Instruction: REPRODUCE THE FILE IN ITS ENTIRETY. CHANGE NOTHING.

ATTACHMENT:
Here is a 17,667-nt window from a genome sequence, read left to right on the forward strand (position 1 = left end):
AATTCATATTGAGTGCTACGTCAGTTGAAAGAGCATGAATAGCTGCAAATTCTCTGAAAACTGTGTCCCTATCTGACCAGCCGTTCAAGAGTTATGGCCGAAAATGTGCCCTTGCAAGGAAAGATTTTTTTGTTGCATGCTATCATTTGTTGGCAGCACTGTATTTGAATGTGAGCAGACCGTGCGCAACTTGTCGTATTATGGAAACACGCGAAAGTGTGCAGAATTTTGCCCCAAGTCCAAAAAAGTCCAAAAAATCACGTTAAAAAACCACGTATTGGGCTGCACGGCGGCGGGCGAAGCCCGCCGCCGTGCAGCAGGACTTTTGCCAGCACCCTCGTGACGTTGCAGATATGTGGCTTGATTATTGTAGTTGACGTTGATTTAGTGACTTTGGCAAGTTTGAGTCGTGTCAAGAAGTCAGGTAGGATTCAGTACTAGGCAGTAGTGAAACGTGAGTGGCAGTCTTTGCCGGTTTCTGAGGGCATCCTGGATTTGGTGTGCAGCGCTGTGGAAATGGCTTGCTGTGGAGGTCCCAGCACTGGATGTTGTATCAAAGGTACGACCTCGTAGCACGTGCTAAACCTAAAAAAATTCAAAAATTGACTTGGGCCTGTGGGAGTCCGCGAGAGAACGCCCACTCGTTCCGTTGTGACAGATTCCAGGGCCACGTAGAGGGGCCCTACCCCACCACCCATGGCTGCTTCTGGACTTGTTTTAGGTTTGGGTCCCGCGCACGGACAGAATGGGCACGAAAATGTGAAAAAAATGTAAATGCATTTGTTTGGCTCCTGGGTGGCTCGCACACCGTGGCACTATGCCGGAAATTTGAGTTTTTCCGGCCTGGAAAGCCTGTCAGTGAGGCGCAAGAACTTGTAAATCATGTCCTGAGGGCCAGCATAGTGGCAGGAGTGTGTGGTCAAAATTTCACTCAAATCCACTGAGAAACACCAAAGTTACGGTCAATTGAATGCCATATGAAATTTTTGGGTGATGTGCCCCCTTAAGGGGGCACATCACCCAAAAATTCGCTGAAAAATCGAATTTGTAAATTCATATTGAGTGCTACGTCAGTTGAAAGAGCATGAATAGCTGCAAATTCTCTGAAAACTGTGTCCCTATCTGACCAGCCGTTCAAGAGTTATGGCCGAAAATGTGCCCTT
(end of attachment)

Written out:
Here is a 17,667-nt window from a genome sequence, read left to right on the forward strand (position 1 = left end):
AATTCATATTGAGTGCTACGTCAGTTGAAAGAGCATGAATAGCTGCAAATTCTCTGAAAACTGTGTCCCTATCTGACCAGCCGTTCAAGAGTTATGGCCGAAAATGTGCCCTTGCAAGGAAAGATTTTTTTGTTGCATGCTATCATTTGTTGGCAGCACTGTATTTGAATGTGAGCAGACCGTGCGCAACTTGTCGTATTATGGAAACACGCGAAAGTGTGCAGAATTTTGCCCCAAGTCCAAAAAAGTCCAAAAAATCACGTTAAAAAACCACGTATTGGGCTGCACGGCGGCGGGCGAAGCCCGCCGCCGTGCAGCAGGACTTTTGCCAGCACCCTCGTGACGTTGCAGATATGTGGCTTGATTATTGTAGTTGACGTTGATTTAGTGACTTTGGCAAGTTTGAGTCGTGTCAAGAAGTCAGGTAGGATTCAGTACTAGGCAGTAGTGAAACGTGAGTGGCAGTCTTTGCCGGTTTCTGAGGGCATCCTGGATTTGGTGTGCAGCGCTGTGGAAATGGCTTGCTGTGGAGGTCCCAGCACTGGATGTTGTATCAAAGGTACGACCTCGTAGCACGTGCTAAACCTAAAAAAATTCAAAAATTGACTTGGGCCTGTGGGAGTCCGCGAGAGAACGCCCACTCGTTCCGTTGTGACAGATTCCAGGGCCACGTAGAGGGGCCCTACCCCACCACCCATGGCTGCTTCTGGACTTGTTTTAGGTTTGGGTCCCGCGCACGGACAGAATGGGCACGAAAATGTGAAAAAAATGTAAATGCATTTGTTTGGCTCCTGGGTGGCTCGCACACCGTGGCACTATGCCGGAAATTTGAGTTTTTCCGGCCTGGAAAGCCTGTCAGTGAGGCGCAAGAACTTGTAAATCATGTCCTGAGGGCCAGCATAGTGGCAGGAGTGTGTGGTCAAAATTTCACTCAAATCCACTGAGAAACACCAAAGTTACGGTCAATTGAATGCCATATGAAATTTTTGGGTGATGTGCCCCCTTAAGGGGGCACATCACCCAAAAATTCGCTGAAAAATCGAATTTGTAAATTCATATTGAGTGCTACGTCAGTTGAAAGAGCATGAATAGCTGCAAATTCTCTGAAAACTGTGTCCCTATCTGACCAGCCGTTCAAGAGTTATGGCCGAAAATGTGCCCTT